Preparing a Business For Sale

This is the third of three updated articles in which I describe the processes involved in buying and selling a business. This post focuses on the Seller's perspective. The second post also deals with the Seller. The first post focuses on the Buyer.

Wise business sellers prepare their businesses for sale well in advance to avoid common mistakes that can thwart a successful sale. Ideally, the process of sale preparation takes place over a three to five year period, but in any event, planning can help avoid potential deal-killing problems such as impatience and indecision and telling others (e.g. suppliers, customers and employees) too early or too late.


To the extent feasible, correct any weaknesses in the business, such as those due to existing or threatened litigation, contractual disputes, or other outstanding legal, tax, banking or financial issues that could slow down or complicate completing a deal. Possible obstacles to handle in advance include perfecting the ownership and registration of patents, copyrights, trademarks and other intellectual property rights; obtaining any consents that will be required to complete a transaction; settling lawsuits and claims; and environmental cleanup responsibilities.


Undertake a thorough review of the of the Company minute books, stock books and other corporate records and ensure that all are complete and up to date. Take any necessary corrective measures, such as adopting curative minutes. Similarly, make sure that all tax returns and other government filings, licenses and the like have been completed, filed and are current.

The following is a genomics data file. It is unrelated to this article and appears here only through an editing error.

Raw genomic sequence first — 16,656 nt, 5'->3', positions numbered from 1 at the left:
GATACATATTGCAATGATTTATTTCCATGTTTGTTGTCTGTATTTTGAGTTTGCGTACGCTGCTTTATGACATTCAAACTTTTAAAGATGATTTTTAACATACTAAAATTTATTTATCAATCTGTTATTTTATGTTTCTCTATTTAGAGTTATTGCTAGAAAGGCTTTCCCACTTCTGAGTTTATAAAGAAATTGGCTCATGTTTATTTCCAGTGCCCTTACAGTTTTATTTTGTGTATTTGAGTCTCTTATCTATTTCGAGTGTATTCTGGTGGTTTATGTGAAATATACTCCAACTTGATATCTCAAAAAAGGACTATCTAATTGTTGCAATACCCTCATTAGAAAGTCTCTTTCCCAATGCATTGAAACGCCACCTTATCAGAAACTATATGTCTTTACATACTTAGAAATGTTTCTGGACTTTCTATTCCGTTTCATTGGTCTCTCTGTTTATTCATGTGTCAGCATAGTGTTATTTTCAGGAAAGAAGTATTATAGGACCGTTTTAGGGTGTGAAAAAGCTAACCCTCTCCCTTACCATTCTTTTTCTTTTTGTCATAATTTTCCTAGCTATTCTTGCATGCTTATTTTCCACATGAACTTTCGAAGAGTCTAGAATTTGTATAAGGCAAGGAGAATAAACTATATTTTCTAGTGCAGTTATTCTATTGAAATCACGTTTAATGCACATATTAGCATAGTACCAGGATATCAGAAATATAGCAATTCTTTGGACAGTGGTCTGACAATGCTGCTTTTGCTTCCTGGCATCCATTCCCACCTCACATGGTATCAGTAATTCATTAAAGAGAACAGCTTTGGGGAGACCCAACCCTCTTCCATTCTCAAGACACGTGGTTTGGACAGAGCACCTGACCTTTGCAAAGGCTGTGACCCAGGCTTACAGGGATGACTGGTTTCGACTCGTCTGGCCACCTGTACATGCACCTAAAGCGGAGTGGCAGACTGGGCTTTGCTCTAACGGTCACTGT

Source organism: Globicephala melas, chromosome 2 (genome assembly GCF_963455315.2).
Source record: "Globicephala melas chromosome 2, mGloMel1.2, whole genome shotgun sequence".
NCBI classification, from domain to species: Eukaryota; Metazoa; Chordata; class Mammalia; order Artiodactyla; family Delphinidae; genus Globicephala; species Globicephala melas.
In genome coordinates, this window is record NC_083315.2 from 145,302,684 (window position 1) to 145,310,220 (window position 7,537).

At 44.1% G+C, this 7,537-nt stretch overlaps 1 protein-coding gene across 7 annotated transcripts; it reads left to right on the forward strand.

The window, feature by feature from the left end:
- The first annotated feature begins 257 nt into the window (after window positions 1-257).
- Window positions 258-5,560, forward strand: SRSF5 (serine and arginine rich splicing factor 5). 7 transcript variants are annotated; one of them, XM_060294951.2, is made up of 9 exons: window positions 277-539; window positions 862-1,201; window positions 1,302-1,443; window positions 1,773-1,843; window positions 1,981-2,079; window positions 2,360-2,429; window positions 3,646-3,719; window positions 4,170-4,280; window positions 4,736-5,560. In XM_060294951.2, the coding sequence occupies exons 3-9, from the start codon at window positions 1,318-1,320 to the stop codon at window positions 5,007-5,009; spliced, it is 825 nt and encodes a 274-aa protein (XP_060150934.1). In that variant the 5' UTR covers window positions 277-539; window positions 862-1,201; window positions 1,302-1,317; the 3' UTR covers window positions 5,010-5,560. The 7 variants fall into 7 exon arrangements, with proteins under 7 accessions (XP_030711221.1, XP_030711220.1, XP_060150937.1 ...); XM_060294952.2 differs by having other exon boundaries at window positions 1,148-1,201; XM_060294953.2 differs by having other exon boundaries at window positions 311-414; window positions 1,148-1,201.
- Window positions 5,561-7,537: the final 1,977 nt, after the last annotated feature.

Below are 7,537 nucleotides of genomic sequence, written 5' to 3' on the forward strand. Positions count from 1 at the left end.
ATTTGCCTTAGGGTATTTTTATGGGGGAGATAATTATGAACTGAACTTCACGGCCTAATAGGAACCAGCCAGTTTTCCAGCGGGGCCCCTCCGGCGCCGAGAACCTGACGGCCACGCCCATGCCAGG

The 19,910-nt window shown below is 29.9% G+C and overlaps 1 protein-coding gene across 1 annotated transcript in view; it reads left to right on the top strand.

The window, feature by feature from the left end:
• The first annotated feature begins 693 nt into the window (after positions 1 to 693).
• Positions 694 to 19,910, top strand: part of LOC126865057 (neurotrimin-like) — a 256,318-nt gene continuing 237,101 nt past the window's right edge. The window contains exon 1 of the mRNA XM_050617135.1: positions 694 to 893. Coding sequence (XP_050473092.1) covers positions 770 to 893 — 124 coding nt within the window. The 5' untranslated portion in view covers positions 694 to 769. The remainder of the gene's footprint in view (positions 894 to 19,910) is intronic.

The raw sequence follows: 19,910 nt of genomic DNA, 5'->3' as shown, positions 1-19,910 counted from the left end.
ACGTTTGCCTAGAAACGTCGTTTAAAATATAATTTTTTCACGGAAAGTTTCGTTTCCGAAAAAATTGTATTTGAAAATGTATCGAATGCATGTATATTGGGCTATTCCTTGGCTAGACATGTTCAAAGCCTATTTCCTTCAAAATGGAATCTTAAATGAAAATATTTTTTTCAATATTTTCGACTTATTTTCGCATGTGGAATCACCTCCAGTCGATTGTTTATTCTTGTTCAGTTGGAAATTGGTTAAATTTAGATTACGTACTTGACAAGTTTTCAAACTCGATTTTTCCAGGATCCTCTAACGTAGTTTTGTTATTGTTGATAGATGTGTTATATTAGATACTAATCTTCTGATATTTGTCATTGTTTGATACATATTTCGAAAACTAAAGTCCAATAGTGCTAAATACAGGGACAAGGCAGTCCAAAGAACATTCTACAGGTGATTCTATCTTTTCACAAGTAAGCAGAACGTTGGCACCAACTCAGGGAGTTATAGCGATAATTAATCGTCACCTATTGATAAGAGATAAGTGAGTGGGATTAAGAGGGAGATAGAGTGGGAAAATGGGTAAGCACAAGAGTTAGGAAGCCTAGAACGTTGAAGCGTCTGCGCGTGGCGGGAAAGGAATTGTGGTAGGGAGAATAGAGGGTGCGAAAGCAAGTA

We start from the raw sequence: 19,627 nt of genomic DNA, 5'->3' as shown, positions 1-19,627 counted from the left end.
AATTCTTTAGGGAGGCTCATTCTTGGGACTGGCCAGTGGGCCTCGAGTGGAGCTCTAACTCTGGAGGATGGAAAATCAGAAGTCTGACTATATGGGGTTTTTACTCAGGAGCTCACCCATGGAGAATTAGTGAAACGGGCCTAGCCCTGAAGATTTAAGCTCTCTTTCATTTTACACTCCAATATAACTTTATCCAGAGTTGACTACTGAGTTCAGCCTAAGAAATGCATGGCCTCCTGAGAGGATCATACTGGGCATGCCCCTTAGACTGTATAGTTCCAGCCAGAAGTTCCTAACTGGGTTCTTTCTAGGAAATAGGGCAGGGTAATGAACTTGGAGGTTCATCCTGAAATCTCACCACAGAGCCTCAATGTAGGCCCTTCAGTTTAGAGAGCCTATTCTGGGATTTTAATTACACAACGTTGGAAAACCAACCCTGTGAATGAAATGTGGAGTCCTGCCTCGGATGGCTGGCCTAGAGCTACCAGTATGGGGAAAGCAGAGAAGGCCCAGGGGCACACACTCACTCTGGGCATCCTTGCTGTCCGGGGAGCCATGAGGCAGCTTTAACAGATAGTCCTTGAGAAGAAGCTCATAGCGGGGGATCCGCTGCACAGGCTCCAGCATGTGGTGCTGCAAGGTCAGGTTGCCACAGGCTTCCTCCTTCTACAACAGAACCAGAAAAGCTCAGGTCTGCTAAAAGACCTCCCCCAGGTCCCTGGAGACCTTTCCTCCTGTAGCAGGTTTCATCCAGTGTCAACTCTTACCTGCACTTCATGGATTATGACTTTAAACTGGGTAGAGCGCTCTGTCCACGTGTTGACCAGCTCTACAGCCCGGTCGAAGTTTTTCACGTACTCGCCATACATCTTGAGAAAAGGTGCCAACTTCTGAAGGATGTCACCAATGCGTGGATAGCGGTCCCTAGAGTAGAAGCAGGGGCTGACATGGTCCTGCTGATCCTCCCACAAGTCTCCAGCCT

Anticipate other items that will likely be requested for review by a Buyer and prepare a strategy and plan for confidentially providing same. Often a staged disclosure plan is prepared, revealing more sensitive information only after the sale process progresses. Review a typical due diligence request checklist to understand what will be needed. Gather the required information, take any advisable remedial action and be ready to respond to the Buyer’s requests.


Many privately held businesses are operated in a manner to minimize the owner's tax liability. Unfortunately, these same operating techniques can work to minimize the value of a business. Although it is possible to reconstruct financial statements to relect a different method of business operation, this process may also put the owner in the position of haveing to pay additional taxes with regard to prior years. This is one reason why advance planning is valuable. A track record of three to five years of maximum profits is preferable to restating the financials. If undertaken, the recasting of financials should be undertaken with the objective of showing what the business would have achieved if run like a public company in which earnings and profits are maximized.


Consider how selling or attempting to sell the business will affect basic operating issues and have a written plan for dealing with them. Relationships that can be disrupted include those involving key contracts, suppliers, customers, employees and competitors as well as activities such as product development.

It is often imperative to have a detailed plan for dealing with employee morale. Employees can be upset by change even if the Buyer will offer better terms and conditions of employment. Diverting an employee's energies to the sales process can negatively affect normal operations. Steps that can be taken to combat this include "stay" bonuses, accelerated vesting of options and other benefits and other retention programs.